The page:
AFI receives a grant for diversity research in early Hollywood

Sessue Hayakawa and Tsuru Aoki, who married in real life, starred in the film “Dragon Painter” (1919).

The American Film Institute (AFI) received a $ 350,000 grant from the National Humanities Foundation (NEH) to begin a Zionist initiative to study thousands of short films released during the silent and early sound period.

Entitled “Behind the Veil” after a lost film from 1914 directed by pioneering film director Lois Weber, the project will be led by AFI’s research team in the AFI catalog, the most authoritative and accessible database in the world of any feature film and American co-production released in the first century of art. The project is designed to document the cultural influence of women and people of color in the creation, distribution and acceptance of early cinema.

According to the NEH, the project is funded in part by a special initiative called “More Perfect Unification,” which “will help Americans commemorate the 250th anniversary of the 2026 Declaration of Independence by exploring, contemplating, or telling stories of our pursuit of a more just society.” Containing and sustainable throughout our history. “

“The Film Scholarship has long favored feature titles, and this partiality has significantly limited historians’ efforts to explore how people from diverse communities created films and how they saw themselves on screen. Sarah Blankport Klothier, AFI Catalog Manager. “Documenting short filmmakers will provide opportunities to discover the work of storytellers not included to date and open new doors of opportunity for a more accurate depiction of America’s cultural heritage.”

The research initiative was designed to document the groundbreaking work of women pioneers and BIPOC who worked primarily on short films in the early days of American cinema, including Alice Guy Blasha, the first director in the world to make hundreds of short films; William D. Foster, the first black filmmaker in America to work solely on short film; And actors like Sessue Hayakawa, Tsuru Aoki, Myrtle Gonzalez, Red Wing and countless others who started in short films.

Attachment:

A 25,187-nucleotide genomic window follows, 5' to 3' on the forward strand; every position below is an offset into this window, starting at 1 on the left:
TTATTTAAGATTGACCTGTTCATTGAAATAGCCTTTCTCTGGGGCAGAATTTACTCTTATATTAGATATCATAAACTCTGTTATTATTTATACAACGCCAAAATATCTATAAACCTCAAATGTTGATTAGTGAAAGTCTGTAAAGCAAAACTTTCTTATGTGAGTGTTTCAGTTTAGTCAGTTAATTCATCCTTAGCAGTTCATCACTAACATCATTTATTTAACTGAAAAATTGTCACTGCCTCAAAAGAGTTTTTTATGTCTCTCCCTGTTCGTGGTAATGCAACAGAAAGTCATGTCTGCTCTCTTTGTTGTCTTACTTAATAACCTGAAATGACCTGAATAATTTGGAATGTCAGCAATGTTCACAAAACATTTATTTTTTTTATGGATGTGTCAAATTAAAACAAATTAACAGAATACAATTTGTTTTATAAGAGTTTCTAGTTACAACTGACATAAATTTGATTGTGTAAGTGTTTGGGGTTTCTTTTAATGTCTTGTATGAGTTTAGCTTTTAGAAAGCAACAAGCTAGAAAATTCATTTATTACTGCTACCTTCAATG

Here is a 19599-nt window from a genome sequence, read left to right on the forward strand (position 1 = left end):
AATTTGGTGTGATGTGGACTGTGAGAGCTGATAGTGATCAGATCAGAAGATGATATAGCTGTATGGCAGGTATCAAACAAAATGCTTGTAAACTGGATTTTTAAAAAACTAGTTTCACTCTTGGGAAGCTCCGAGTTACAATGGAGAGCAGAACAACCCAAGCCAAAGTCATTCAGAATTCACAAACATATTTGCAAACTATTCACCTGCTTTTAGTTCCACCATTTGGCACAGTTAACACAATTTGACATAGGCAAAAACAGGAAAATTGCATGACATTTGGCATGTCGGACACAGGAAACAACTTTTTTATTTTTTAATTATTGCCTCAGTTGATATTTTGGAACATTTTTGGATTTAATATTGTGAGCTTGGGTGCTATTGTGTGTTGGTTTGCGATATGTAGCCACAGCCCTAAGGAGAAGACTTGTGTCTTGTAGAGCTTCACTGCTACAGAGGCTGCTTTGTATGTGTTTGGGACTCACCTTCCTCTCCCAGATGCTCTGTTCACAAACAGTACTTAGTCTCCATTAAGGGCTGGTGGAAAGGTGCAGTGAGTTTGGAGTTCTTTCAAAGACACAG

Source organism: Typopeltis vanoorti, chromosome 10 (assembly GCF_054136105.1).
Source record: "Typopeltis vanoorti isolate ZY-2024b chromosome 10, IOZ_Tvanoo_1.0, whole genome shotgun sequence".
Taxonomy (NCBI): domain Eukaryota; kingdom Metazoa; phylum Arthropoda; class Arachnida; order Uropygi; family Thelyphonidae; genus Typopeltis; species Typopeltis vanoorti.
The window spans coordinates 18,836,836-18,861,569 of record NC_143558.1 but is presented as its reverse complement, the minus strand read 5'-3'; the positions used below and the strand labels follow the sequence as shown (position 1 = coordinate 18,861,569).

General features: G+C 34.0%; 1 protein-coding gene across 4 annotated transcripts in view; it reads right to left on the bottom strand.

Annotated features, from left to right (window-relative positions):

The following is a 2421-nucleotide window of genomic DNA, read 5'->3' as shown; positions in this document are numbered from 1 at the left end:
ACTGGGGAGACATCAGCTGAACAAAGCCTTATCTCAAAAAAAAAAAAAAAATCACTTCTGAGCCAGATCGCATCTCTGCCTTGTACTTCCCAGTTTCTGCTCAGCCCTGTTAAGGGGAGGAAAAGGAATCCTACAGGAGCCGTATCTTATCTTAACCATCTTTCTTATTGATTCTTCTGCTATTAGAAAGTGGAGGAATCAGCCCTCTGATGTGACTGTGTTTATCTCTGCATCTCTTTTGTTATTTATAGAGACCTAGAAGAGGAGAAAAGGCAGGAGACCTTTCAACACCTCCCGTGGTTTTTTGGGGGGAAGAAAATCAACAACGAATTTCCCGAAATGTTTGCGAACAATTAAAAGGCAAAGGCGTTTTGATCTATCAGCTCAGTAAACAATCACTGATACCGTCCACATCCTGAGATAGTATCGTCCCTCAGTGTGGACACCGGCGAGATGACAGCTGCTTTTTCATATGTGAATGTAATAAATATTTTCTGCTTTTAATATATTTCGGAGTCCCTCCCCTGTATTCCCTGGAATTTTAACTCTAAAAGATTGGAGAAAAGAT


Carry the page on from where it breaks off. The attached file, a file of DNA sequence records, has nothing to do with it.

By documenting early short films and those involved in their creation, the AFI Catalog will work to expand the scope of scholarships to bring marginal perspectives to light and reveal the complex, multi-layered diversity in the history of American cinema.

In the announcement, my NEH Chairman C. Lowe (Navajo) said, “NEH is proud to support these exemplary education, media, conservation, research and infrastructure projects. These 245 projects will broaden the horizons of our knowledge of culture and history, raise humanities organizations working to preserve and tell the story of local and global communities, and bring high-quality public programs and educational resources directly to the American public. “

The full list of projects awarded, including “Behind the Scarf” by AFI, can be found here: https://www.neh.gov/sites/default/files/inline-files/NEH%20grant%20awards%20April%202022%20state % 20by% 20state% 20.pdf

“Behind the Veil” will continue the innovative work from the AFI catalog on diversity and equality in Hollywood. In 2019, AFI received a $ 350,000 grant from the NEH for the “Women They Talk About” initiative, a groundbreaking project that documented the unrecorded contributions of filmmakers in the silent film era and revealed the true story of women’s pioneering role in the work. Of American cinema.

To explore the AFI Catalog, visit http://AFICatalog.AFI.com.

AFI is a non-profit organization with a mandate to promote the moving image as an art form. AFI, founded in 1967, launched the first comprehensive history of American cinema and spearheaded the U.S. film preservation movement. In 1969, AFI opened the doors of the AFI Conservatory, a graduate program for training narrative filmmakers.

AFI’s ongoing traditions include the AFI Lifetime Achievement Award, which honors masters for work that has stood the test of time; AFI AWARDS, celebrating the creative ensembles of this year’s standout screen stories; And academic efforts such as the AFI Feature Film Catalog and the AFI Archive that preserve cinematic history for future generations.

AFI’s exhibition programs include AFI FEST, AFI DOCS and year-round exhibitions at the Epic Silver Theater and Maryland Cultural Center. Other pioneering programs include workshops aimed at increasing diversity in the storytelling community, including the AFI DWW program and the AFI Cinematography Intensive for Women.

AFI’s newest program is the AFI Film Club, a daily global involvement for those who love movies. Read about all of these programs and more at:

http://AFI.com

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